Beijing: Djokovic d. Nadal
Novak Djokovic’s rise to No. 1 was accentuated with his return of serve, a shot universally considered to be one of the best in the game. He used that shot, along with his versatile two-handed backhand, to torment Rafael Nadal in 2011, the obstacle he needed to clear to climb the rankings mountain. These two shots have come to define Djokovic, just as we associate Roger Federer with his forehand or Pete Sampras with his serve.
So perhaps it was fitting that, on his final day as No. 1 (at least for now), Djokovic reminded us that his success is the result of many shots working in concert, and none sung more harmoniously today than his serve. Sampras himself would have been hard-pressed to equal Djokovic’s gaudy statistics: He won 91 percent of his first serves (down—and I use that term loosely—from a 94 percent clip in the first set alone) and didn’t give his unfortunate opponent even one break point. Beyond the numbers, the Serb’s superb serving prevented Nadal from pressuring on return games and establishing any sort of rhythm. The Spaniard had some impressive service holds himself, but on a day when Djokovic played as good as his current ranking, they were far from enough in a one-hour and 27-minute, 6-3, 6-4 final.
In both of the sets, Djokovic broke Nadal in the latter’s first service game, and that was all the three-time champion needed. It was a business-like performance from Djokovic, whose intense expression never wavered and begat an unwavering mission: Serve well, and follow the serve with aggression.
Today, Djokovic’s forehand was the more impressive of his groundstrokes, pinning Nadal deep, moving him around, and winning points outright. There was nothing complicated about the way Djokovic clinically served out the first set, but fans had a right to be confused when they glanced at the clock and saw that only 35 minutes had passed. In a rivalry where hour-long sets are de rigueur, today’s contest was an unusual departure from a typical Djokovic vs. Nadal match, and it showed just how high Nole’s level was at.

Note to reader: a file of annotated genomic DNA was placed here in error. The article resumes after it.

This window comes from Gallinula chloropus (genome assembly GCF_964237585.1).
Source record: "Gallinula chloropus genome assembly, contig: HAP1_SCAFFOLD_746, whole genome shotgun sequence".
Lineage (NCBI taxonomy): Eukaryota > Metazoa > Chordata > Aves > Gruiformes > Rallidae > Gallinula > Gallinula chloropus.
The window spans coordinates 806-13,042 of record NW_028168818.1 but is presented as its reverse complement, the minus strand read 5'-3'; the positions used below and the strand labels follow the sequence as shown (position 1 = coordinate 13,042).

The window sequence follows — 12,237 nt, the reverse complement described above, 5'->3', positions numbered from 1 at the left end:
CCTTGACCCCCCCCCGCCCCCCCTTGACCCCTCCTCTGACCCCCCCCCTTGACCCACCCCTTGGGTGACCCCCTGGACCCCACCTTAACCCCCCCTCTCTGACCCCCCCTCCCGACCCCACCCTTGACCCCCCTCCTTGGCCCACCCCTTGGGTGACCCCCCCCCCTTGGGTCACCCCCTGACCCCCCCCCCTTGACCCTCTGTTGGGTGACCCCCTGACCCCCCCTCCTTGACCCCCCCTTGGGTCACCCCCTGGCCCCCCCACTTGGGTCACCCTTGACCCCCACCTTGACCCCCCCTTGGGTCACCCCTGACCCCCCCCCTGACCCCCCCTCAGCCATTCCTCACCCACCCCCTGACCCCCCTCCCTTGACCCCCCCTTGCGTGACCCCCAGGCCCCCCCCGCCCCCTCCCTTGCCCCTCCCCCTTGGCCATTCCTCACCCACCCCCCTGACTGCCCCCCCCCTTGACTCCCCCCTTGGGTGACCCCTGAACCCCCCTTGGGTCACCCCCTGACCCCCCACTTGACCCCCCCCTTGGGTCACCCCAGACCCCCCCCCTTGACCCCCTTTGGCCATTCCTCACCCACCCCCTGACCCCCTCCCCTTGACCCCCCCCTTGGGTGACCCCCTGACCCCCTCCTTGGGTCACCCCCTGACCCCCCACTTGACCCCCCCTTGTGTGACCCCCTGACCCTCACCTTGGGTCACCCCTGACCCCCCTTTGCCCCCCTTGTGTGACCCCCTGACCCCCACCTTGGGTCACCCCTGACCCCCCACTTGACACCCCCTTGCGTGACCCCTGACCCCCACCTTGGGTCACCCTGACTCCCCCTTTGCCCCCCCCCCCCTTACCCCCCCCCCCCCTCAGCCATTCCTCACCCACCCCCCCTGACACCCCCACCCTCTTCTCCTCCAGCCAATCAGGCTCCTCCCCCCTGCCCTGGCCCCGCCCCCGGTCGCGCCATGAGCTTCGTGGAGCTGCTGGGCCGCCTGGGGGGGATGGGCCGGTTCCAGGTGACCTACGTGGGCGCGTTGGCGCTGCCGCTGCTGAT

It was unusual in other ways. In victory and defeat, Nadal has fallen behind against Djokovic before, but he’s almost always had an answer. At the very least, he’d make a stand of his own. But we never saw that irrepressible Nadal today. Djokovic won nearly every “big point,” and those were as rare as a ‘Vamos!’ from Rafa in this match. Besides Djokovic’s own break point, I can’t recall one pivotal moment in the first set, during which he had three love holds.
Nadal’s lone opening came late in the second set, after he’d already prevented Djokovic from taking a double-break lead, at 3-4. His familiar attitude wasn’t there, but an aggressive return and offensive tennis earned him a 15-30 lead. But if it wasn’t Djokovic undoing Nadal on this day, the soon-to-be No. 1 did it to himself. He ceded any momentum with a mishit forehand and an uncharacteristic error, and Djokovic promptly took a 5-3 lead.
In pro tennis, you’re only as good as your last service game. And for as well as Djokovic served through the first 18 games, it could have went for naught had he given Nadal a lifeline with the finish line in sight. But Djokovic was as cool as the crowd was loud, even allowing himself a smile after one of his winners in the 19th game. He raced to triple match point, then handed Nadal his first hard-court loss of 2013 to win his fourth title in Beijing. With tomorrow’s change in the rankings, a chapter has been completed in the epic tale that is Nadal vs. Djokovic, but it’s clear that there will be many more pages to digest.